Money and younger children
‘Money and children’ is a topic that seems to be plagued by over-complicated methods and guides that claim to gear children towards investing in stocks and shares by the time they are six years old.
The truth is, there are only a handful of key lessons which you need to teach your child which will enable them to navigate the world of money responsibly by the time they become a teenager. I think the key is to stick to the basics – don’t overcomplicate it or try to inundate your child with too much information at once, because this will only confuse them.
I think the most important things to teach your children when it comes to money are saving and budgeting, because these are skills that they will greatly benefit from in adulthood. I think one of the best ways to do this is by introducing your child to a small allowance or pocket money. This is a simple yet engaging way of introducing your child to living within their means and budgeting, and you can also introduce them to the idea that saving can bring great reward.
Start off with a relatively small allowance, depending on how old they are. I would suggest around £2-5 per week, because this means that they have enough to buy something relatively small as soon as they are given their pocket money but have the potential to buy something much more exciting if they save.
Get into the habit of reminding them of this if they go to spend all their weekly money on one item – perhaps point out a bigger toy and suggest that if they saved their money for a couple of weeks, they could afford it. Also remind them of the fact that they now have pocket money if they ask you to buy something non-essential for them, like a toy or some sweets. This will further instil the idea of living within their own budget.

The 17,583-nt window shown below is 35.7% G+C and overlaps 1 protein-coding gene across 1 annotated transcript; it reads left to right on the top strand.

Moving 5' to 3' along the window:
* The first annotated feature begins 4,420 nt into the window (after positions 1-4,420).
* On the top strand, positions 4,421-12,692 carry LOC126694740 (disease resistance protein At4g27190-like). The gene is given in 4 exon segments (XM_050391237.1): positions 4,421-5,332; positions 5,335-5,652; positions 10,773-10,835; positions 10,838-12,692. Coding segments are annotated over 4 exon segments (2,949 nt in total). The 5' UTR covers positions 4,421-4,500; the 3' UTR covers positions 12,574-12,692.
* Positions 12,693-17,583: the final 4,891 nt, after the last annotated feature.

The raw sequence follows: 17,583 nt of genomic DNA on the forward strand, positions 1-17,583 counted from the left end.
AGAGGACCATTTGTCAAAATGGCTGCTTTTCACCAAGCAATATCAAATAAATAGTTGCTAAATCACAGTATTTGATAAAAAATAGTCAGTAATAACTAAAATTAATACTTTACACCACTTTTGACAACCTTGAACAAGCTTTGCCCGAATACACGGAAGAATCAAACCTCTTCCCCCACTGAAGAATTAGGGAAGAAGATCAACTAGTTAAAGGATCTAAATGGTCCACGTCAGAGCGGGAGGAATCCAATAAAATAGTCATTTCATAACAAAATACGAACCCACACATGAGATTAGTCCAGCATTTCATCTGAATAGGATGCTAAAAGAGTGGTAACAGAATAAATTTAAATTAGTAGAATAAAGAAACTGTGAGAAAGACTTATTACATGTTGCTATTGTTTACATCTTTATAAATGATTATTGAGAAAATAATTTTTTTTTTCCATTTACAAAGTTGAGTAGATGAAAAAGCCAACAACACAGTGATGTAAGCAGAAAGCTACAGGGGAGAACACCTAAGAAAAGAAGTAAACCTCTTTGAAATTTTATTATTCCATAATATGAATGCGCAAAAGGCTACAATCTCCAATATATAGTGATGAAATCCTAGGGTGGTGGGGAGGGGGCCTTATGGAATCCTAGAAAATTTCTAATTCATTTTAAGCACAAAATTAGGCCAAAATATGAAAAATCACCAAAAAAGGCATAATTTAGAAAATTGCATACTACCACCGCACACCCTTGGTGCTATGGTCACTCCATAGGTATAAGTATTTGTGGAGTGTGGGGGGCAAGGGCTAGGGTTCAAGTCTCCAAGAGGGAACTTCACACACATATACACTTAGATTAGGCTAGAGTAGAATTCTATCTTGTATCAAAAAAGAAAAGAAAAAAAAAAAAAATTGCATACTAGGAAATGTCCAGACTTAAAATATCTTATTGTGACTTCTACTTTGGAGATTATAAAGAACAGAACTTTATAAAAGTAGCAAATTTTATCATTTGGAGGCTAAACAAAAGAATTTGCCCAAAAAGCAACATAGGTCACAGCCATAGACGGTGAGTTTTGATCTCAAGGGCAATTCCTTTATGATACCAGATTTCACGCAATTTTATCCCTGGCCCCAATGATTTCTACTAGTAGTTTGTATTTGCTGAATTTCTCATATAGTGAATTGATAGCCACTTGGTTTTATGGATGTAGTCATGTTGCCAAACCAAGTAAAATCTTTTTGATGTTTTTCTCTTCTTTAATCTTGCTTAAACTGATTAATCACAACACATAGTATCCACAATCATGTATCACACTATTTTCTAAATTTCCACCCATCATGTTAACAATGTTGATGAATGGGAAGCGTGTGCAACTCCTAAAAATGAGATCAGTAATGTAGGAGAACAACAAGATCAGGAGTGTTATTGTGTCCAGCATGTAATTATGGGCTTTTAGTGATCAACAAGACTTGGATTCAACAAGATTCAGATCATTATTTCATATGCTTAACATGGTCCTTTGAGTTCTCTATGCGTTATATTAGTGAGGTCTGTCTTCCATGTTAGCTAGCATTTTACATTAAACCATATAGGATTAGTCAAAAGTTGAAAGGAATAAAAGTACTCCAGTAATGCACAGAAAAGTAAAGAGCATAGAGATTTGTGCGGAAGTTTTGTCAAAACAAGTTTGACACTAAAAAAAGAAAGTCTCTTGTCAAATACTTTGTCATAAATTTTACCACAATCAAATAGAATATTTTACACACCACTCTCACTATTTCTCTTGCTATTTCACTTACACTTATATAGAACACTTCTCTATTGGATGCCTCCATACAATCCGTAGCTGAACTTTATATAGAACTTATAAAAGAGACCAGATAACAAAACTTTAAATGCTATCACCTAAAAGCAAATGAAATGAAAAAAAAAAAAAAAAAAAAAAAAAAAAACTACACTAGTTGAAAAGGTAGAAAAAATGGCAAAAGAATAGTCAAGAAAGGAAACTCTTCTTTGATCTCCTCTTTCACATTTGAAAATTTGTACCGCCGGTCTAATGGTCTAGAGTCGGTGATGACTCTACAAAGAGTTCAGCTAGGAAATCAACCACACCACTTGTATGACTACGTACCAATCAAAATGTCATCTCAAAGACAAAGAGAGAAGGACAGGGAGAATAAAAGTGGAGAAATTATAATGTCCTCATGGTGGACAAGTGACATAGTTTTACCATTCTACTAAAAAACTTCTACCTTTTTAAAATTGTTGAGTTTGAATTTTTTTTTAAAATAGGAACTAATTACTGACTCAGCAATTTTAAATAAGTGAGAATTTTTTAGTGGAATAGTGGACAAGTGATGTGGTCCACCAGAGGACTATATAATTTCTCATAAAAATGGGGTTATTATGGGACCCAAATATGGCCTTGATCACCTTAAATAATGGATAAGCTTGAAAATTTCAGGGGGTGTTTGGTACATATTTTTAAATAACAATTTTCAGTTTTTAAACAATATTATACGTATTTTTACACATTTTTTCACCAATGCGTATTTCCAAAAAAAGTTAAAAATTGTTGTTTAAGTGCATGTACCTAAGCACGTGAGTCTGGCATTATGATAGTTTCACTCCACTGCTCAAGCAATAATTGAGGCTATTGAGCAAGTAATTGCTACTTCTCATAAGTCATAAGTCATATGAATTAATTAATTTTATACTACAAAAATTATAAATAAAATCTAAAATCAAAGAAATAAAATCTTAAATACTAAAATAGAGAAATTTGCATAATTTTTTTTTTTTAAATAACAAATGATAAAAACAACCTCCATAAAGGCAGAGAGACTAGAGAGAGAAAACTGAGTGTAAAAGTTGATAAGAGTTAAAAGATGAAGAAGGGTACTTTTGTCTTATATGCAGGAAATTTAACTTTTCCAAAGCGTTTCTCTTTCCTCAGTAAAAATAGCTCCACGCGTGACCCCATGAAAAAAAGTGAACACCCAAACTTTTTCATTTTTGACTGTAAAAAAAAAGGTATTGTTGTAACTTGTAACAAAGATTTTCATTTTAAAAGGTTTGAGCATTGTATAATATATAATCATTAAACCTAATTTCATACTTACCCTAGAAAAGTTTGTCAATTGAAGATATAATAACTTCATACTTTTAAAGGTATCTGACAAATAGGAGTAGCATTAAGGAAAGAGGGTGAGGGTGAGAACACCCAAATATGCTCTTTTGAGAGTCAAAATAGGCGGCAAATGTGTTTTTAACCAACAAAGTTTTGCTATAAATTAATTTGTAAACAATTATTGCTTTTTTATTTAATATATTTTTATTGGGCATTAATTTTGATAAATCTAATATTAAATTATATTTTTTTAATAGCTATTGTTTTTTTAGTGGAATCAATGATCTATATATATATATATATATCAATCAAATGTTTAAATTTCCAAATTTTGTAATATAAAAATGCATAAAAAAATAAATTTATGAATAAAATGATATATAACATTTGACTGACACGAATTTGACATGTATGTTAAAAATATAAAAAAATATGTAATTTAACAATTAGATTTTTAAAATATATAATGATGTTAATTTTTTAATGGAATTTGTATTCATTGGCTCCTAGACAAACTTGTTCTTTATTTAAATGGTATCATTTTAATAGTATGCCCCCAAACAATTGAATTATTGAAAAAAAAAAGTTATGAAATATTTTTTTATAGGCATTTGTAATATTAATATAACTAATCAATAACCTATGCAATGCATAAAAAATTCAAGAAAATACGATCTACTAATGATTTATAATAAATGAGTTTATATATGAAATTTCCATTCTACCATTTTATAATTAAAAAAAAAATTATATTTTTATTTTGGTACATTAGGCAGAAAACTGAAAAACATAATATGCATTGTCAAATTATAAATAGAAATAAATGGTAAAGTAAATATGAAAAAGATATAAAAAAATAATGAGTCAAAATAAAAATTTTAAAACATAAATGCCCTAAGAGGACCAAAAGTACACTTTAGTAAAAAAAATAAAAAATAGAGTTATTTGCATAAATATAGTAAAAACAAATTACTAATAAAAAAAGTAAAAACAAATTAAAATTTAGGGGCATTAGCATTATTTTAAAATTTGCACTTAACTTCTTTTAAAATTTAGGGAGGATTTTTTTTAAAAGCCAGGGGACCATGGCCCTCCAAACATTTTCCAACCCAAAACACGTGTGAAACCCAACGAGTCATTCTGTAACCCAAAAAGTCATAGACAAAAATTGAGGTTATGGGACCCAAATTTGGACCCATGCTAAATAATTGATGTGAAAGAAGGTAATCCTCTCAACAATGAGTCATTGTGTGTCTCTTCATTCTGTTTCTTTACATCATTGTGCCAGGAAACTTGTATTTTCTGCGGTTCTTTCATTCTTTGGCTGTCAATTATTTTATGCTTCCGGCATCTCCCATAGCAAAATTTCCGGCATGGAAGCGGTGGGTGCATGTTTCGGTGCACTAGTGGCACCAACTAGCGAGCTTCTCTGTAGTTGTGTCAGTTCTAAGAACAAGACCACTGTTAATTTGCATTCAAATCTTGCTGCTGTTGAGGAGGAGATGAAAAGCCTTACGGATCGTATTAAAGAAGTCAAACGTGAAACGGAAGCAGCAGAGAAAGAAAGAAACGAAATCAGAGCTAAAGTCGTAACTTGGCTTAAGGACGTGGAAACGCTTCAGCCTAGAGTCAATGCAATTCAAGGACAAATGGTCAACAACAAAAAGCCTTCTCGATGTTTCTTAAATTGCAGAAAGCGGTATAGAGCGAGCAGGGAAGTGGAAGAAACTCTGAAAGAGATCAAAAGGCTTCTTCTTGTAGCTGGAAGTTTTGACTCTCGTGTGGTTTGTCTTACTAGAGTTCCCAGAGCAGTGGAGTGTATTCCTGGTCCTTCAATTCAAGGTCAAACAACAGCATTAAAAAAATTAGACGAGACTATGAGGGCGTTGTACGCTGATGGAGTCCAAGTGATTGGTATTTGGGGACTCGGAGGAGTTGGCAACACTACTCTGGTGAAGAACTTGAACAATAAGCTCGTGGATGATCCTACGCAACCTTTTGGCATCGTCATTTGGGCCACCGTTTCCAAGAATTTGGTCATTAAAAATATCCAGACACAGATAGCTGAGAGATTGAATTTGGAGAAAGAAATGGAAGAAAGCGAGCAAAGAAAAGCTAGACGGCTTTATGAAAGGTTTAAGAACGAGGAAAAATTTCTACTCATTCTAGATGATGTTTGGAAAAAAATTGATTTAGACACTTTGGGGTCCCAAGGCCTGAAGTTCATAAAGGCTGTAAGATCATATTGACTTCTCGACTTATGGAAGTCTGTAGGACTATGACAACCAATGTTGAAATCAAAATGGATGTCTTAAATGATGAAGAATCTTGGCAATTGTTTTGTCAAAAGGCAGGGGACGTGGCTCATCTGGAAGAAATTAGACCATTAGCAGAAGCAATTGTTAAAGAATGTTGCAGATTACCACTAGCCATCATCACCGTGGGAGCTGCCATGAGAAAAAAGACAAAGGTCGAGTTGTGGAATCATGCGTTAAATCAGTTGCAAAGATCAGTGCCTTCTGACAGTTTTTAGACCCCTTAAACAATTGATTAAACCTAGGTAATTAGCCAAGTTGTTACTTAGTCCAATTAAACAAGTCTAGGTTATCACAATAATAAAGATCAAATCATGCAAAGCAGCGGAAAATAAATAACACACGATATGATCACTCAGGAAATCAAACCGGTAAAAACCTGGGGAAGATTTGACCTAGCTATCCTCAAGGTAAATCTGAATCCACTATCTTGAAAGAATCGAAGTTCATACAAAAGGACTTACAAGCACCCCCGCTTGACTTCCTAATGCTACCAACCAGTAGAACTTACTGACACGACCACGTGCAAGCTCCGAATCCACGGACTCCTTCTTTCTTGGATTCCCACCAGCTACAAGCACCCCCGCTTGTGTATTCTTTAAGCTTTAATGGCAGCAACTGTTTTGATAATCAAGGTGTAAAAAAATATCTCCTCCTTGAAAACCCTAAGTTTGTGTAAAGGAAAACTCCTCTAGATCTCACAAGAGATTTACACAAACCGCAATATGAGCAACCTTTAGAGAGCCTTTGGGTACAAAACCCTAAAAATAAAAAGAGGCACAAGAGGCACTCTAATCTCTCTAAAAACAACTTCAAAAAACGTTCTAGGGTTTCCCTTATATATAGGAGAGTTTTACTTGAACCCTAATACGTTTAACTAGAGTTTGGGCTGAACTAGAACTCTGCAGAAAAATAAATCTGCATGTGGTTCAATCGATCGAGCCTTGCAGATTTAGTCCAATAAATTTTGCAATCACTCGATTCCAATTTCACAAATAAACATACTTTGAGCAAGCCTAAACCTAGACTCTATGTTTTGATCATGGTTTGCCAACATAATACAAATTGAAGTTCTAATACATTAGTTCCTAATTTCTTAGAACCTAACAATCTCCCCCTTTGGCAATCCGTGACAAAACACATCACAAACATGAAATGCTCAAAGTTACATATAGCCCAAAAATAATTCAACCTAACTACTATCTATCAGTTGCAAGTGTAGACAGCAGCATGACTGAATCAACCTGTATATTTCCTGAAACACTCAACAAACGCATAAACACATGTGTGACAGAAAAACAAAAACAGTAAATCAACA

“Children only need a relatively basic understanding of the concept of money. Don’t feel they need to be a financial guru before they leave primary school.”
Another idea I’ve seen is saving with rewards, because this introduces children to the concept of interest.
With interest rates so low at the moment, saving with rewards provides a way of making the concept of interest meaningful for your child. Perhaps sit your child down and explain to them that if they leave a small amount of their pocket money (e.g. £4) alone for a month, you will add 50% (e.g. £2). Not only does this reinforce the idea that saving money is a positive thing, but it also introduces them gently to the concept of investment returns which will be extremely useful for them later on.
A lot of parents seem to find the prospect of talking about money with their children quite daunting, and it is natural to want to shield them from a topic that is quite serious and want them to just be able to have fun. But talking about money with your children doesn’t have to take over your or their lives – children only need a relatively basic understanding of the concept of money. Don’t feel they need to be a financial guru before they leave primary school.
The most important thing is letting them still be kids while giving them subtle lessons which will guide them towards a good understanding of money and responsibility.
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